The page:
09 December 2009
The invention: An electronic system for detecting objects at great
distances, radar was a major factor in the Allied victory ofWorld
War II and now pervades modern life, including scientific research.
The people behind the invention:
Sir Robert Watson-Watt (1892-1973), the father of radar who
proposed the chain air-warning system
Arnold F. Wilkins, the person who first calculated the intensity
of a radio wave
William C. Curtis (1914-1976), an American engineer
Looking for Thunder
Sir RobertWatson-Watt, a scientist with twenty years of experience
in government, led the development of the first radar, an acronym
for radio detection and ranging. “Radar” refers to any instrument
that uses the reflection of radio waves to determine the
distance, direction, and speed of an object.
In 1915, during World War I (1914-1918), Watson-Watt joined
Great Britain’s Meteorological Office. He began work on the detection
and location of thunderstorms at the Royal Aircraft Establishment
in Farnborough and remained there throughout the
war. Thunderstorms were known to be a prolific source of “atmospherics”
(audible disturbances produced in radio receiving apparatus
by atmospheric electrical phenomena), andWatson-Watt
began the design of an elementary radio direction finder that
gave the general position of such storms.
Research continued after
the war and reached a high point in 1922 when sealed-off
cathode-ray tubes first became available. With assistance from
J. F. Herd, a fellow Scot who had joined him at Farnborough, he
constructed an instantaneous direction finder, using the new
cathode-ray tubes, that gave the direction of thunderstorm activity.
It was admittedly of low sensitivity, but it worked, and it was
the first of its kind.Watson-Watt did much of this work at a new site at Ditton Park,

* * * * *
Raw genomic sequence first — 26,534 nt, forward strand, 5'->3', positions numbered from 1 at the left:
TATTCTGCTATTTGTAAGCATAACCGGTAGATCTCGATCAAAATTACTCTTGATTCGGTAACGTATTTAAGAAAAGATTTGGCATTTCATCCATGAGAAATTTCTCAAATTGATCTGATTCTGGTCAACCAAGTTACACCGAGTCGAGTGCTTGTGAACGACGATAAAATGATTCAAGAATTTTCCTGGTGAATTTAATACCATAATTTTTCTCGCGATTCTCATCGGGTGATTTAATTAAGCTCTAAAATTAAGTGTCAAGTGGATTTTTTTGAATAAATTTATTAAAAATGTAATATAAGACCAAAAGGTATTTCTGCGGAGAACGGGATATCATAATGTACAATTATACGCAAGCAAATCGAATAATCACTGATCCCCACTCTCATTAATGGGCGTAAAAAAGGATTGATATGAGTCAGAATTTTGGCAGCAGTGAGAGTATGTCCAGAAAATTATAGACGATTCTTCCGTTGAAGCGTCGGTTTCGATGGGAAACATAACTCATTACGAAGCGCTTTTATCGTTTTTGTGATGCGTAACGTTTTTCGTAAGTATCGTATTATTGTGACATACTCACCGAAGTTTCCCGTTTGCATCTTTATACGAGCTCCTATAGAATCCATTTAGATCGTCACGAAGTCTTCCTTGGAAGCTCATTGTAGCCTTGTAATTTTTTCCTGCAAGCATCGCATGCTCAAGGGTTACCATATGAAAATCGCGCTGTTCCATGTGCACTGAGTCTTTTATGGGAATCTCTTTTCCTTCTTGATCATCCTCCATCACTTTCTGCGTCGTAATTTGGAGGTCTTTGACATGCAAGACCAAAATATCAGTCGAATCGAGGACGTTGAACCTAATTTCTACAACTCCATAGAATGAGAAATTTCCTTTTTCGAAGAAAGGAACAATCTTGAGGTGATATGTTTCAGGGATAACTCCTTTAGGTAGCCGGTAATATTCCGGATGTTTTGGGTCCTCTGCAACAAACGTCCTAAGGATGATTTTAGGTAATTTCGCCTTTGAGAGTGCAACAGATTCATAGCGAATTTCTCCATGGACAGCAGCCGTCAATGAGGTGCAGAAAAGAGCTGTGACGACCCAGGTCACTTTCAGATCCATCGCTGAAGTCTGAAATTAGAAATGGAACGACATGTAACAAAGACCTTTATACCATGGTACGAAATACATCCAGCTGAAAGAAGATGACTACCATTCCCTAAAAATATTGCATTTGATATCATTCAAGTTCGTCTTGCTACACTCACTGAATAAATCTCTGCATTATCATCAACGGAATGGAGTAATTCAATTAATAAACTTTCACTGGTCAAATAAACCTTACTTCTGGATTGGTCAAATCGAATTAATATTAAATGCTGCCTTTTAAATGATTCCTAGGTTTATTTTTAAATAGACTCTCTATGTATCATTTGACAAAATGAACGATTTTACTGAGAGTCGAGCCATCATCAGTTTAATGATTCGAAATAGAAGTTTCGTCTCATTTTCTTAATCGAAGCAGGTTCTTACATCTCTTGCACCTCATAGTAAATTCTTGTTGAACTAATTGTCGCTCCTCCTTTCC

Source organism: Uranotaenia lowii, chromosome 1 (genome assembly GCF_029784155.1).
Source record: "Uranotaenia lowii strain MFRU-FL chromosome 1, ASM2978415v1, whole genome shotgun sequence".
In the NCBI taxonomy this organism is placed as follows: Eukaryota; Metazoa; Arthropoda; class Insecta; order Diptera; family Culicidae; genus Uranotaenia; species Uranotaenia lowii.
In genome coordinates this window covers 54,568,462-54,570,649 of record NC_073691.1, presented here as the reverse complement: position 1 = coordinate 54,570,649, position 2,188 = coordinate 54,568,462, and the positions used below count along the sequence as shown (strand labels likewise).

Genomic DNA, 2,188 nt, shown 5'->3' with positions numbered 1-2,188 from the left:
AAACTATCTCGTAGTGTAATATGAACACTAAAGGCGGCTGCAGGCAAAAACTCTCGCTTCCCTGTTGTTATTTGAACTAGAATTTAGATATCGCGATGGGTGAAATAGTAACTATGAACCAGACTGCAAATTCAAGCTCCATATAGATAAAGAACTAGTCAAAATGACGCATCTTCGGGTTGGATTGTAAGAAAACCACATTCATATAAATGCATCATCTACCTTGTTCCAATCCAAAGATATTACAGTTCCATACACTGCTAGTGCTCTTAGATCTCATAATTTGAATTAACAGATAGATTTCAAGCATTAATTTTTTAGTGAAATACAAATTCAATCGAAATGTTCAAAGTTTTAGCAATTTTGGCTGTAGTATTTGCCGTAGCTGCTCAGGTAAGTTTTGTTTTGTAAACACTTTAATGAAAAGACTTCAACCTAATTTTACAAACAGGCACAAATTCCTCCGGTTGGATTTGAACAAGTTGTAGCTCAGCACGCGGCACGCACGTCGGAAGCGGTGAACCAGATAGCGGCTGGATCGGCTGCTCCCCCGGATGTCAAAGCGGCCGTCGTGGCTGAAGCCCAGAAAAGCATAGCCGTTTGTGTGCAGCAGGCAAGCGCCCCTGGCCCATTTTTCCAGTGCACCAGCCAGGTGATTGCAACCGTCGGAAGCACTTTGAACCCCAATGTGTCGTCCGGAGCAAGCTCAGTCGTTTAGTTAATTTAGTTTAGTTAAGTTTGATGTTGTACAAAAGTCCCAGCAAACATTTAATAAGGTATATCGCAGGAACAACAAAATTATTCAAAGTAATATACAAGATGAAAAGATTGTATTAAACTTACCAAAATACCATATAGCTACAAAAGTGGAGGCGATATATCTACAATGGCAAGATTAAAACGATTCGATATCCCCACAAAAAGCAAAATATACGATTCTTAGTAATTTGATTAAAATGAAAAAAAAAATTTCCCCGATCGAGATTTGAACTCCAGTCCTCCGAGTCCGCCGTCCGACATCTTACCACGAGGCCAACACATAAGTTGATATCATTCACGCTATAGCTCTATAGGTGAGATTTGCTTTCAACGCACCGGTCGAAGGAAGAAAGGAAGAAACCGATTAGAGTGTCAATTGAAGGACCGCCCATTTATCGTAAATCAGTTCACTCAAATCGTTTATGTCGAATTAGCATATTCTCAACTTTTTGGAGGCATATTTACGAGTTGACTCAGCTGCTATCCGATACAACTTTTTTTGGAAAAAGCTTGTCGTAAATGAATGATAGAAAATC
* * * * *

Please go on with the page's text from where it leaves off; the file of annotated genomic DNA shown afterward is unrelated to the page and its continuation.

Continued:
near Slough, where the National Physical Laboratory had a field
station devoted to radio research. In 1927, the two endeavors were
combined as the Radio Research Station; it came under the general
supervision of the National Physical Laboratory, withWatson-Watt
as the first superintendent. This became a center with unrivaled expertise
in direction finding using the cathode-ray tube and in studying
the ionosphere using radio waves. No doubt these facilities
were a factor when Watson-Watt invented radar in 1935.
As radar developed, its practical uses expanded. Meteorological
services around the world, using ground-based radar, gave warning
of approaching rainstorms. Airborne radars proved to be a great
help to aircraft by allowing them to recognize potentially hazardous
storm areas. This type of radar was used also to assist research into
cloud and rain physics. In this type of research, radar-equipped research
aircraft observe the radar echoes inside a cloud as rain develops,
and then fly through the cloud, using on-board instruments to
measure the water content.
Aiming Radar at the Moon
The principles of radar were further developed through the discipline
of radio astronomy. This field began with certain observations
made by the American electrical engineer Karl Jansky in 1933
at the Bell Laboratories at Holmdell, New Jersey. Radio astronomers